If you read my post a while back, you may have detected a touch of negativity in the way I view the toys that we are expected to buy for our children. Amazon is full of horrible, pink, plastic rubbish that children will probably pick up only once. If you dig a little deeper though, you will find plenty that will give your children cause to think, learn and laugh. Remember though, the thing that gives most toys their staying power is the child’s playmate (i.e., you).
You can buy click-clack tracks everywhere (the wooden toy where cars zoom down four little ramps in sequence) but this particular cause-and-effect toy you have to know to look out for. I use it all the time, because it’s compact, it attracts children’s attention, and it’s easy for children to get involved.
Set the little man up at the top (he can jump up the ladder, or even fly up there), give him a gentle push, and by the magic of gravity and a hidden weight, he will cartwheel his way slowly to the bottom. It doesn’t sound much, but it is what you make it. £6.78 at Amazon, plus £5.99 delivery – still a bargain if you ask me.
Bubbles are the king of toys. They’re exciting enough to make almost any child find a way to ask for more (if you manage to hold off blowing more, that is). They give you and your child a real sense of shared purpose, of shared attention, and shared attention is the basic stuff of communication.
There’s no better way to sharpen that focus than to use a bubble trumpet to make one big bubble. It slows the process right down. It’s highly amusing when it pops, or is popped, in your face. Furthermore, it’s much easier for young children to blow their own bubbles using one of these. Only available on import at the moment from Amazon, with punitive postage. I bought mine for a rather dear £10.99 plus a couple of quid postage. I’m sure it’ll be back soon.
I don’t own this – it’s a bit dear for me, and I’d get minimal use out of it. You might wonder whether this is the right kind of thing to be giving your child. It really depends on whether or not there are latches in the house that your child can reach that you don’t want them opening. If that is not a concern for you, and you want your child to develop their motor skills and their attention skills, then why ever not?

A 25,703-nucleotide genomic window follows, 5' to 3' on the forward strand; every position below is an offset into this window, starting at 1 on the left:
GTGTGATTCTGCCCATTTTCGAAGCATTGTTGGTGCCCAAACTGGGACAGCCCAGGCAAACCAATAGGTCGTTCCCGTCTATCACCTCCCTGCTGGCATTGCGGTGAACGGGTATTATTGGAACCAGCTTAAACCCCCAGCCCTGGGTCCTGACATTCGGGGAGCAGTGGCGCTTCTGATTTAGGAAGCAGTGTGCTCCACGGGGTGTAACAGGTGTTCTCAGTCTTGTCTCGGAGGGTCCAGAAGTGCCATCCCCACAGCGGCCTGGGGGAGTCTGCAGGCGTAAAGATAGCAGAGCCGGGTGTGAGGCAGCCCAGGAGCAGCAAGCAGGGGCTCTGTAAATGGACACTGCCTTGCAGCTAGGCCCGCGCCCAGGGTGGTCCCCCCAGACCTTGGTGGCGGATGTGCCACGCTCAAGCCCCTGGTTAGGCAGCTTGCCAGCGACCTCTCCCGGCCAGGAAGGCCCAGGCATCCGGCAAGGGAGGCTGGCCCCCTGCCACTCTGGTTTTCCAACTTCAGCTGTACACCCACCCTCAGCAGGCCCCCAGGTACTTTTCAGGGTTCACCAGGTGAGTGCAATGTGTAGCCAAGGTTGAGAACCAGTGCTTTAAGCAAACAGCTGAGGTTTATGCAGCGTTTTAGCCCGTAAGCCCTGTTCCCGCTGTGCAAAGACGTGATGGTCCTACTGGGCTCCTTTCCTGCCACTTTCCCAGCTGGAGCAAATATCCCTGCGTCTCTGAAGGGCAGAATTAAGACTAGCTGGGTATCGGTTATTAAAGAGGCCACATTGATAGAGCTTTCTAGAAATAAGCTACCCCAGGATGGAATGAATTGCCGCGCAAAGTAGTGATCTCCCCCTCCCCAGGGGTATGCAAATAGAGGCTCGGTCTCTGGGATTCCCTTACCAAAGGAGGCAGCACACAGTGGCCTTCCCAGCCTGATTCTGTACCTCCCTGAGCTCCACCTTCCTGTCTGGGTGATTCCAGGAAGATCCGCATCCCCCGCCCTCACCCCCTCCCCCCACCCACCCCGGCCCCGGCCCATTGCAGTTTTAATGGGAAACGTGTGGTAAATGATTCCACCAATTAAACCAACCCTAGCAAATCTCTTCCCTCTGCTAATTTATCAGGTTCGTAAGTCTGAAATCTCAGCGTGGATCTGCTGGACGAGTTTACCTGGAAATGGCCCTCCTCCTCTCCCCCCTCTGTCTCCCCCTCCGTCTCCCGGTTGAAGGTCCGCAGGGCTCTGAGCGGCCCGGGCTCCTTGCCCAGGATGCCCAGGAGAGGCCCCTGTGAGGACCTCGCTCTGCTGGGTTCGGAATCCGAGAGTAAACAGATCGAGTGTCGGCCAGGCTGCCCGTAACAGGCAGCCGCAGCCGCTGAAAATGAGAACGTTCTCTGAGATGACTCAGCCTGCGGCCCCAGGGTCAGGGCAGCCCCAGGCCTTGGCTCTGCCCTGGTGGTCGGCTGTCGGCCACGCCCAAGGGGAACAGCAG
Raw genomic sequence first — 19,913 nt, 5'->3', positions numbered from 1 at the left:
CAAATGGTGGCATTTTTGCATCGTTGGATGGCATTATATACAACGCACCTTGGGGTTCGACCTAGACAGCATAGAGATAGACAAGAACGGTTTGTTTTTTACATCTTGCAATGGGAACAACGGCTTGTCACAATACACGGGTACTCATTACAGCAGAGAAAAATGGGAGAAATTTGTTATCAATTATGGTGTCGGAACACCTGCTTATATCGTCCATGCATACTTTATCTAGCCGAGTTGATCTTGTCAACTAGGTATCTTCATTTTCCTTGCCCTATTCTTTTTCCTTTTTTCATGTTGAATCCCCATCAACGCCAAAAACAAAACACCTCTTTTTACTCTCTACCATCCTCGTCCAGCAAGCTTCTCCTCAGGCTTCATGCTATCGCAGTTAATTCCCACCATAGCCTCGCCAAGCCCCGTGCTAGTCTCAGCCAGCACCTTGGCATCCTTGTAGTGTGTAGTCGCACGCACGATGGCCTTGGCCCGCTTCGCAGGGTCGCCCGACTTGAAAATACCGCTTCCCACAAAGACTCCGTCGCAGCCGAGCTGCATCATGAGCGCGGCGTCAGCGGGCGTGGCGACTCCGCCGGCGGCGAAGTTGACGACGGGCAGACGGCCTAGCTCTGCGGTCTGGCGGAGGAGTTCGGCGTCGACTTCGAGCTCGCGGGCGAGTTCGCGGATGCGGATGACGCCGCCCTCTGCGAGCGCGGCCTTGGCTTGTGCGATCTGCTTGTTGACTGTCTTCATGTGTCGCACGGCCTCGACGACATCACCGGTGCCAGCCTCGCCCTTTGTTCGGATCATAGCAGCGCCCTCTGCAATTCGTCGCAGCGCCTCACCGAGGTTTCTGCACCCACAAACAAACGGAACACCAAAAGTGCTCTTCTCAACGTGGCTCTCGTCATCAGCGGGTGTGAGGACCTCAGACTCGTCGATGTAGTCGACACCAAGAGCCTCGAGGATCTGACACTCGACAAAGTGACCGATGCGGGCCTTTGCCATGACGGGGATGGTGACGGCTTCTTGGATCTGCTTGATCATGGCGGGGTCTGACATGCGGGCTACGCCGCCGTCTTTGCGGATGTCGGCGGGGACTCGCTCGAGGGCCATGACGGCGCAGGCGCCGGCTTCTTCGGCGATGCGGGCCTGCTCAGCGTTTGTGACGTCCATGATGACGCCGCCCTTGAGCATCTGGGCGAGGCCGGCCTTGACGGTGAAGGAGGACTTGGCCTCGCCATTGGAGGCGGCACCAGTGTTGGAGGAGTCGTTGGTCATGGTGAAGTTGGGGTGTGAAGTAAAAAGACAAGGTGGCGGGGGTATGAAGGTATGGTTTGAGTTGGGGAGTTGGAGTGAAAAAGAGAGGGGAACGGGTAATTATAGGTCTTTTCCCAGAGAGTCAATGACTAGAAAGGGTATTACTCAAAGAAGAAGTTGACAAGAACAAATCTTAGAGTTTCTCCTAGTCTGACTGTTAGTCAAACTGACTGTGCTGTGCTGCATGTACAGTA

Many children are enormously preoccupied with doors, switches, locks and latches. They don’t do it to annoy us – they recognise that the adult world is full of these things, and the adult world is out there for children to master. Giving them toys that accept that fact seems sensible to me, and the queen herself, Maria Montessori thought so too. If you’re handy, you can construct your own. Otherwise, it’s a hefty £17.20 over at Amazon.
Doll’s house (on a budget)
In my pretend play posts in this blog, I talk about large-world imaginary play. If your child has done a lot of that kind of thing – putting teddy to bed, giving him tea, wiping his nose and so on, then maybe they’re ready for small world play.
This is made of tough cardboard, tough enough to last long enough for a child to work out whether or not this is the kind of thing they’re into. A gamble worth taking – £12.99, over at Amazon, plus £3.95 delivery .
Is it just me that calls this stuff ‘floam’?
People have some weird things they don’t like touching. I personally can’t abide the idea of soap under my nails. Makes me shiver, ugh. Some people have a real issue with polystyrene. I’m not sure what they would make of floam. It is made of tiny polystyrene balls, held loosely together with an inherent gooeyness that seems to last forever if you store it correctly. It’s dry to the touch and weird on the eye. It’s not as good as plasticine for model-making, but then that’s not what floam is about. You can mix the colours together if you want to, but you’ll spend the rest of the night separating them back out. Floam is £12.20 from Amazon.